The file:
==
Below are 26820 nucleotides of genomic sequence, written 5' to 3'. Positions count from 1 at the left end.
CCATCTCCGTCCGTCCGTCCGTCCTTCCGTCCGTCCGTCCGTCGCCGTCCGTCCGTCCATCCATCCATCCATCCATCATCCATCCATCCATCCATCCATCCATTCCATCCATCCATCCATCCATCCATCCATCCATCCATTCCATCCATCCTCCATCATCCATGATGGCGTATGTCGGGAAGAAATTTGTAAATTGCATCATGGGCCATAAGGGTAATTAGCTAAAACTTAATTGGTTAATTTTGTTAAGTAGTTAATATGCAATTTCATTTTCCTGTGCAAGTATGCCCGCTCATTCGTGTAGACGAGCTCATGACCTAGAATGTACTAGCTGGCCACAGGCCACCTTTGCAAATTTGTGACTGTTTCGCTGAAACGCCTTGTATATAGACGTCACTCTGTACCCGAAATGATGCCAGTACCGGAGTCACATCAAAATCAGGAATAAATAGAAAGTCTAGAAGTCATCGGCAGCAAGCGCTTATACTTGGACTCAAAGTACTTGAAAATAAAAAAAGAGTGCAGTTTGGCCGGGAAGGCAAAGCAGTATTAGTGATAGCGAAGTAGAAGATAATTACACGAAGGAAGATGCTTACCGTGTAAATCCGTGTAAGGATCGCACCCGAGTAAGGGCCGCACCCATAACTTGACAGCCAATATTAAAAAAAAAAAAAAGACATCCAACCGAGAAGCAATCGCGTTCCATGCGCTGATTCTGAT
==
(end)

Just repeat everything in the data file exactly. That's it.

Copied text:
Below are 26820 nucleotides of genomic sequence, written 5' to 3'. Positions count from 1 at the left end.
CCATCTCCGTCCGTCCGTCCGTCCTTCCGTCCGTCCGTCCGTCGCCGTCCGTCCGTCCATCCATCCATCCATCCATCATCCATCCATCCATCCATCCATCCATTCCATCCATCCATCCATCCATCCATCCATCCATCCATTCCATCCATCCTCCATCATCCATGATGGCGTATGTCGGGAAGAAATTTGTAAATTGCATCATGGGCCATAAGGGTAATTAGCTAAAACTTAATTGGTTAATTTTGTTAAGTAGTTAATATGCAATTTCATTTTCCTGTGCAAGTATGCCCGCTCATTCGTGTAGACGAGCTCATGACCTAGAATGTACTAGCTGGCCACAGGCCACCTTTGCAAATTTGTGACTGTTTCGCTGAAACGCCTTGTATATAGACGTCACTCTGTACCCGAAATGATGCCAGTACCGGAGTCACATCAAAATCAGGAATAAATAGAAAGTCTAGAAGTCATCGGCAGCAAGCGCTTATACTTGGACTCAAAGTACTTGAAAATAAAAAAAGAGTGCAGTTTGGCCGGGAAGGCAAAGCAGTATTAGTGATAGCGAAGTAGAAGATAATTACACGAAGGAAGATGCTTACCGTGTAAATCCGTGTAAGGATCGCACCCGAGTAAGGGCCGCACCCATAACTTGACAGCCAATATTAAAAAAAAAAAAAAGACATCCAACCGAGAAGCAATCGCGTTCCATGCGCTGATTCTGAT